Recently there was this little thing called the Super Bowl – maybe you’ve heard of it –with untold amounts of international attention focused on New York, despite the game actually being played in… where was it again? Oh yeah, New Jersey.
Sometimes you just can’t get no respect.
Well, if you’re looking for respect for Jersey, you won’t find it in writer Paul Rudnick’s Jan. 29 “Shouts and Murmurs” column for The New Yorker Magazine. Entitled “New Jersey: The Quiz,” it’s a sarcastic collection of invective and insults directed toward the Garden State and its residents.
Over the course of 12 multiple choice questions, Rudnick taps into every cliché ever uttered about New Jersey, from Jersey Shore to Springsteen, from Native American town names to The Sopranos, with a hefty amount of snipes at Gov. Chris Christie, whose latest scandals were the likely impetus for the piece.
Rudnick is himself a product of New Jersey. The playwright, screenwriter and essayist was born and raised in Piscataway before abandoning his home state for the glitz of Manhattan.
While picking on New Jersey has become a common practice, is it funny to pick on people’s weight? Hudson County took a hit with Rudnick’s question number three, “Why has the city of Secaucus been called the Pig Capital of the World?”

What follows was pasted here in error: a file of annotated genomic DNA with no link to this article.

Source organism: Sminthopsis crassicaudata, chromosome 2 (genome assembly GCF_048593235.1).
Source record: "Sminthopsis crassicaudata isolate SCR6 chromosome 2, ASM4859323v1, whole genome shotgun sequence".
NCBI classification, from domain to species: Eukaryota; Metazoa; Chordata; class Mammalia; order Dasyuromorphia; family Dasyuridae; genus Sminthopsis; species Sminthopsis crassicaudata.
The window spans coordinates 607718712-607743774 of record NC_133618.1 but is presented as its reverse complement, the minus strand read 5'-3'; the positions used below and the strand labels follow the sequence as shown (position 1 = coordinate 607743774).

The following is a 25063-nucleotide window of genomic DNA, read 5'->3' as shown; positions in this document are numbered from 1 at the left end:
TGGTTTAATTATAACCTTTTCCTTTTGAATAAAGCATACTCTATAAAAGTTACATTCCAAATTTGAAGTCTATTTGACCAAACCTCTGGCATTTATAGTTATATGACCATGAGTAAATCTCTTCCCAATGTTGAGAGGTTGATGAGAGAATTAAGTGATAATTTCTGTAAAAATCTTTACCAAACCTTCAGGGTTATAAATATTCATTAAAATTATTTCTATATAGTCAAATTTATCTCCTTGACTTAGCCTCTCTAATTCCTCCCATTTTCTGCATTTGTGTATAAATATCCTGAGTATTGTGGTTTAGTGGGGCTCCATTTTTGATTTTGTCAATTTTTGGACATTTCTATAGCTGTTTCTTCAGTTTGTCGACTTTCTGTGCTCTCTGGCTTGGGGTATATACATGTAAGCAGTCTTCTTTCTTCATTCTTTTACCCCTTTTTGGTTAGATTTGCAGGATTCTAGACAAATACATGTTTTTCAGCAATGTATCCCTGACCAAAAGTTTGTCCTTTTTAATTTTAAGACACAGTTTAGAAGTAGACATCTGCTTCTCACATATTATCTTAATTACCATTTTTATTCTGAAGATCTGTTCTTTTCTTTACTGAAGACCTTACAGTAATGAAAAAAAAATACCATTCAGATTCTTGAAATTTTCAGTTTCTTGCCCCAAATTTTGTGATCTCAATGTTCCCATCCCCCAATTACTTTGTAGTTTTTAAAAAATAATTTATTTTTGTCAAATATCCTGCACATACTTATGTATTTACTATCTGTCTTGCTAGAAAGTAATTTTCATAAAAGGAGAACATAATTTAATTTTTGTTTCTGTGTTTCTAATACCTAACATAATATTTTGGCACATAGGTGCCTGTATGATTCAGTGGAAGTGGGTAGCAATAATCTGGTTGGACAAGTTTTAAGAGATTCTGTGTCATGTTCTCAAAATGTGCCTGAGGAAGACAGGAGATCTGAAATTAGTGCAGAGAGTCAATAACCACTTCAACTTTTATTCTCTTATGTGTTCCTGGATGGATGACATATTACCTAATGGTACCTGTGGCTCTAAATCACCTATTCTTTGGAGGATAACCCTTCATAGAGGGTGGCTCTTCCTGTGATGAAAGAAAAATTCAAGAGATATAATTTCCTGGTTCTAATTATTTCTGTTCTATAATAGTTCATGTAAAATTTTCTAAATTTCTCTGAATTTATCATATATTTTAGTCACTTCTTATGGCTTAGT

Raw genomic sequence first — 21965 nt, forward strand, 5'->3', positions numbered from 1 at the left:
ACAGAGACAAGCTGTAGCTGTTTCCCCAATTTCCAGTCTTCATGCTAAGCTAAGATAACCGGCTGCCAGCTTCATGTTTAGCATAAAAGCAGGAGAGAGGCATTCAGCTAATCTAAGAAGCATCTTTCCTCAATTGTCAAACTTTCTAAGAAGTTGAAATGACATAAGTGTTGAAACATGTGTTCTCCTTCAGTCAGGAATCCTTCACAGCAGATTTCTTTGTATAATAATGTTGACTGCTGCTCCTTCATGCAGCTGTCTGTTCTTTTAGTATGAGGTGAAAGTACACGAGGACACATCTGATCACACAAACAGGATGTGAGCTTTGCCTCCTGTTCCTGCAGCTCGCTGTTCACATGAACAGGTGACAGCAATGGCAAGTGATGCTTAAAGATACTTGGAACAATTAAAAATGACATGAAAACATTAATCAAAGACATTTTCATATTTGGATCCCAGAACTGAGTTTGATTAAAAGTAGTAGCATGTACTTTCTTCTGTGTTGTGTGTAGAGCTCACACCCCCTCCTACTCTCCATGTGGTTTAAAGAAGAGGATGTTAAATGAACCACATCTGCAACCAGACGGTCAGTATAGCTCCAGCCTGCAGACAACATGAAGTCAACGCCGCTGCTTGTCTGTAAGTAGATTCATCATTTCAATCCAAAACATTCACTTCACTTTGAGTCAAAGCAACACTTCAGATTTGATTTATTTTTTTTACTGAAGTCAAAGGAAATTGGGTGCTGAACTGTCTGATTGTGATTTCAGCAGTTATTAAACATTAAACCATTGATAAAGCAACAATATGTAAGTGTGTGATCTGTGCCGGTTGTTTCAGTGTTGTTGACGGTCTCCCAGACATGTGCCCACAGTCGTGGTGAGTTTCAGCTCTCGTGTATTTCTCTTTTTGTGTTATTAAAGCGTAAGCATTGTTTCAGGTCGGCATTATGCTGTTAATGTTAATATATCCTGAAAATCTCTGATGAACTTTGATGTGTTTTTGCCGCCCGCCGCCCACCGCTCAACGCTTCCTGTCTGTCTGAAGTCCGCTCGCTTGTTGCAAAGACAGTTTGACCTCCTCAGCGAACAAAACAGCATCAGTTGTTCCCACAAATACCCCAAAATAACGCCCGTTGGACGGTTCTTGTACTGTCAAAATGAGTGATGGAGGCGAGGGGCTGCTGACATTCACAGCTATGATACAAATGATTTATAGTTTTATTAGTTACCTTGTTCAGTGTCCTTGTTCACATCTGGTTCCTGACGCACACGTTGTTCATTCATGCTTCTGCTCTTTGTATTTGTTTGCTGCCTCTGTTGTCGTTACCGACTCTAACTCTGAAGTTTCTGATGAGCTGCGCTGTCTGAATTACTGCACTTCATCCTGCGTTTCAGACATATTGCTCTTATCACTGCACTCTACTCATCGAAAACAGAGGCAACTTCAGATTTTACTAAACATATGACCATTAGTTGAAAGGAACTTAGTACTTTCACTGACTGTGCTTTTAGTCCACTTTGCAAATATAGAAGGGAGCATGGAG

Among the choices: “The title the Steaming Entrails Capital was already taken, by Bayonne.”
More prickly was the third answer: “Have you ever been to a Secaucus prom?” This was one of two fat jokes in the quiz.
“I didn’t find it amusing,” said Secaucus Mayor Michael Gonnelli. “I know he was trying to be amusing. Maybe he succeeded in some people’s minds but I think it’s old hat. It’s been said so many times. Come up with something new.”
New Yorker Magazine takes potshots at New Jersey with satirical quiz.
Once drafted, the letter will be sent to Rudnick.
The real story
“One time we were a farming town,” Gonnelli said. “But that’s not what we are anymore. We’re a suburb. A very rich suburb.”
Even in the farming days, Secaucus was far from poor. Originally an agricultural community specializing in flowers, the area became known for pig farms in the first half of the 20th Century (prompting Rudnick’s snide remarks).
In the early 1900s about 55 pig farms could be found in Secaucus and close to 250,000 pigs – outnumbering humans 16 to 1. Supplying the meat demands of Newark and New York made the pig farmers wealthy, and as always, wealth overlapped with politics. Hence many local politicians were first pig farmers. Perhaps the most notable was Secaucus pork peddler Henry B. Krajewski, who ran for New Jersey senator, for governor (three times) and for U.S. president (twice).
In the 1950s the pig farms began to vanish, in part because local construction had commenced on the New Jersey Turnpike and the scent of swine wasn’t seen as an enticement to tourists.
Nonetheless, “We’re proud of the fact that we were a farming town,” said Gonnelli.
Take that, New Yorker.
Art Schwartz may be reached at email@example.com.